Question: Will Israel’s attack on the Gaza-bound ‘freedom flotilla’ shift the balance of power in the Middle East at all? Answer: No.
The pre-dawn raid carried out by Israeli navy commandoes on the morning of May 31 can be termed premature, ill-planned, badly executed or just plain crazy. The strike may have cost Israel its friendship with Turkey, but Israel doesn’t care. International criticism of the raid may be harsh, but Israel won’t be moved.
The reason? Even though we have lived through a century that bred multilateral organisations claiming to influence a country’s policies and ambitions, the reality is that the state is still the most important player on the world stage. And this situation looks likely to continue for a very long time.
The latest crisis in the Middle East, the unfortunate massacre on the Mavi Marmara, is the most recent illustration of this reality. No matter how much outrage followed Israel’s strike, the UN Security Council could not evolve consensus on a statement that called for an independent probe into the incident, because states friendly to Israel held the right to veto such a response.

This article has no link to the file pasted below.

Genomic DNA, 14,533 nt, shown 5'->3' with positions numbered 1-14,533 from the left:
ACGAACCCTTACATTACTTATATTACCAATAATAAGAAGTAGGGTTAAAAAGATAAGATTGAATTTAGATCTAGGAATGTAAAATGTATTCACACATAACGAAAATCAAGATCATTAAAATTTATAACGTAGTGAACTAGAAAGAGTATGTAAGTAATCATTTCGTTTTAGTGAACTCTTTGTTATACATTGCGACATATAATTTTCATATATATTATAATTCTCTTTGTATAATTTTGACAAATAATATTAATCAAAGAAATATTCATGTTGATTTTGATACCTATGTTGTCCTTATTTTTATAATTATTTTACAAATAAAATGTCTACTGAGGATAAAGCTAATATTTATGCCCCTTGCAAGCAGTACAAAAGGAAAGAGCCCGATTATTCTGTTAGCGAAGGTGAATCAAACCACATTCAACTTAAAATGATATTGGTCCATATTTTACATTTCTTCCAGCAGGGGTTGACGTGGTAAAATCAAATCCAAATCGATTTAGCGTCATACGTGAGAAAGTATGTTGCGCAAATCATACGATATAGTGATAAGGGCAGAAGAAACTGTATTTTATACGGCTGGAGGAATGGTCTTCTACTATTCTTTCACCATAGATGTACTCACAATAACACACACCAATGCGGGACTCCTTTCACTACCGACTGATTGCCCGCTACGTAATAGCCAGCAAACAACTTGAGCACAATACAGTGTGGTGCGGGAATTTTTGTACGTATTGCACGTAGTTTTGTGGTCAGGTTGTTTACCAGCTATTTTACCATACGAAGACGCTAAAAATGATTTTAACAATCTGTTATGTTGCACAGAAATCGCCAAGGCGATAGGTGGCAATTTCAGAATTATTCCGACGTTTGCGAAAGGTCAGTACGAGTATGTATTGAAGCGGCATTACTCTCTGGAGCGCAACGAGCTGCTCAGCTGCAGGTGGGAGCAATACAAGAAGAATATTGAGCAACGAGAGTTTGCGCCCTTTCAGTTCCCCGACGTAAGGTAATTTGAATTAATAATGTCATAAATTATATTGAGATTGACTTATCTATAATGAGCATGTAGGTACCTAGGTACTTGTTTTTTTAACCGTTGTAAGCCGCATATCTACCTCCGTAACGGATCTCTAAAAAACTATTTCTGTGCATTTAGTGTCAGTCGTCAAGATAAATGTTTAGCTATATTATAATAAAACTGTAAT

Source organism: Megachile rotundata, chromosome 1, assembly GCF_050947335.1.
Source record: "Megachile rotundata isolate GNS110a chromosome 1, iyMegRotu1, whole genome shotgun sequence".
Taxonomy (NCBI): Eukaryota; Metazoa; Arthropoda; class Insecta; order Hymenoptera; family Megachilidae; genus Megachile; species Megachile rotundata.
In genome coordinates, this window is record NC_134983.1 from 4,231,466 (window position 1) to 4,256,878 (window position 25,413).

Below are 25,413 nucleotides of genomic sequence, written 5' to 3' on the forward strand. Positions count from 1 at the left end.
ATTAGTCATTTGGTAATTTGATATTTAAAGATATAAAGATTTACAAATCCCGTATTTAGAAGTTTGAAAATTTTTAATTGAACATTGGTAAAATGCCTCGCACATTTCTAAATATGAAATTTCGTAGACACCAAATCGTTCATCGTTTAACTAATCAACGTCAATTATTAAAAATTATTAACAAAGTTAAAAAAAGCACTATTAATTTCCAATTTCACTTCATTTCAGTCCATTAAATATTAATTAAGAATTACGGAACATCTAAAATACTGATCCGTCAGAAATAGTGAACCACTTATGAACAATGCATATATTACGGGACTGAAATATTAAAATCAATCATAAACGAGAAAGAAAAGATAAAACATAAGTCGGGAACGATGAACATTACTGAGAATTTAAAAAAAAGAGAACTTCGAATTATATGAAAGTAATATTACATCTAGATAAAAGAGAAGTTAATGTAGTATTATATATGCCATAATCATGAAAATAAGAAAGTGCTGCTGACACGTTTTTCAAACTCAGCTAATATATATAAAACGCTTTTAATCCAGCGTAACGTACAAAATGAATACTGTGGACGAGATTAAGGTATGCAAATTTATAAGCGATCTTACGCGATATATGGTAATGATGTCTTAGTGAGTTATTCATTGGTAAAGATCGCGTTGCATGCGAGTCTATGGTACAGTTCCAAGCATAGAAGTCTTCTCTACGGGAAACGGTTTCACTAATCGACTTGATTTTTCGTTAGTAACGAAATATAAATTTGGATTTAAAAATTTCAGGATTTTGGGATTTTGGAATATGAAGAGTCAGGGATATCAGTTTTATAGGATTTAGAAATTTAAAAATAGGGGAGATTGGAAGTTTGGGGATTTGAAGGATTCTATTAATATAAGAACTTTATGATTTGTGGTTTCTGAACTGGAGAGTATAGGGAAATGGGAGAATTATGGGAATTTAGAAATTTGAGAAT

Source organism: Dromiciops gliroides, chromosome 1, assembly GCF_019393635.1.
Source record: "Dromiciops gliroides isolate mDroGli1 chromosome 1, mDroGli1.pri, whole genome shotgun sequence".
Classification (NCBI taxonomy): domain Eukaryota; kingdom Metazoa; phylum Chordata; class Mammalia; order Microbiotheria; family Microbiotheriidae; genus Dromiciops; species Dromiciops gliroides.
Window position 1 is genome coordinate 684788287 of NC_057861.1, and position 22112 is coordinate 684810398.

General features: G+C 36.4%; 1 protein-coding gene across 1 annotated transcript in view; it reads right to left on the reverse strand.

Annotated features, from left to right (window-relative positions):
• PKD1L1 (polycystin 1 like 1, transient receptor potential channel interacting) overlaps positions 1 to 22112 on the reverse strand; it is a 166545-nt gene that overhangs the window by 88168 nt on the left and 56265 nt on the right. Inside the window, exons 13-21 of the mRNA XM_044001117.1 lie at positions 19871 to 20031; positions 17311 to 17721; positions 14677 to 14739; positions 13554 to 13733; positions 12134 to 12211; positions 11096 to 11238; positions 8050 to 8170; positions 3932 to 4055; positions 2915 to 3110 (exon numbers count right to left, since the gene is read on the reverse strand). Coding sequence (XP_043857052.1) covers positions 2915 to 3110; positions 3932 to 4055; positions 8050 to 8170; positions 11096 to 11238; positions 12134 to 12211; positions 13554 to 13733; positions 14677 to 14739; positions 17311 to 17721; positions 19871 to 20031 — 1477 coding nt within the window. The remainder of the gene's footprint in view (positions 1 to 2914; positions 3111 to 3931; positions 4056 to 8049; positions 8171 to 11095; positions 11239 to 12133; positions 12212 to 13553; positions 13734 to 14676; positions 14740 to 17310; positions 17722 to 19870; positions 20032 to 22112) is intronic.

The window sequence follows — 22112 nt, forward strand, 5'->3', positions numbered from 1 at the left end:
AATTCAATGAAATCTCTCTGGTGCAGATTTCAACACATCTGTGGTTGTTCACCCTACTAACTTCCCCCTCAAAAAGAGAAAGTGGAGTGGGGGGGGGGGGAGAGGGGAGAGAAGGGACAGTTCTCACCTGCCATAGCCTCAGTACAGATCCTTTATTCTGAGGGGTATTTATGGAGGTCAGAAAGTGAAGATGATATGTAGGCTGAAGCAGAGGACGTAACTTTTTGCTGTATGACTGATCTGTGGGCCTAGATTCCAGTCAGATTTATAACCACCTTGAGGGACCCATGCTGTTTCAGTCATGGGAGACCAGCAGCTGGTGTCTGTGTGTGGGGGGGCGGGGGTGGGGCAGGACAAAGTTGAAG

Even international law falters in the face of a state’s might. Much has been made of the fact that Israel attacked the flotilla in ‘international waters,’ as if this indiscretion magnifies the illegality of the act.
The reality is that to Israel, a state which has not even endorsed the United Nations Convention on the Law of the Sea, ‘international waters’ are about as significant as a paddling pool.
Of course, Israel is not the only state that is protected by the multilateral body’s inability to act. Ironically, the same limitations on achieving international consensus that shelter Israel also shelter its nemesis, Iran.
Ultimately, evolving ‘true’ multilateral consensus will not be possible until every state has an equal vote in the decision-making process.
Until then, we have to resign ourselves to the fact that the state always comes out on top.
Published in the Express Tribune, June 3rd, 2010.
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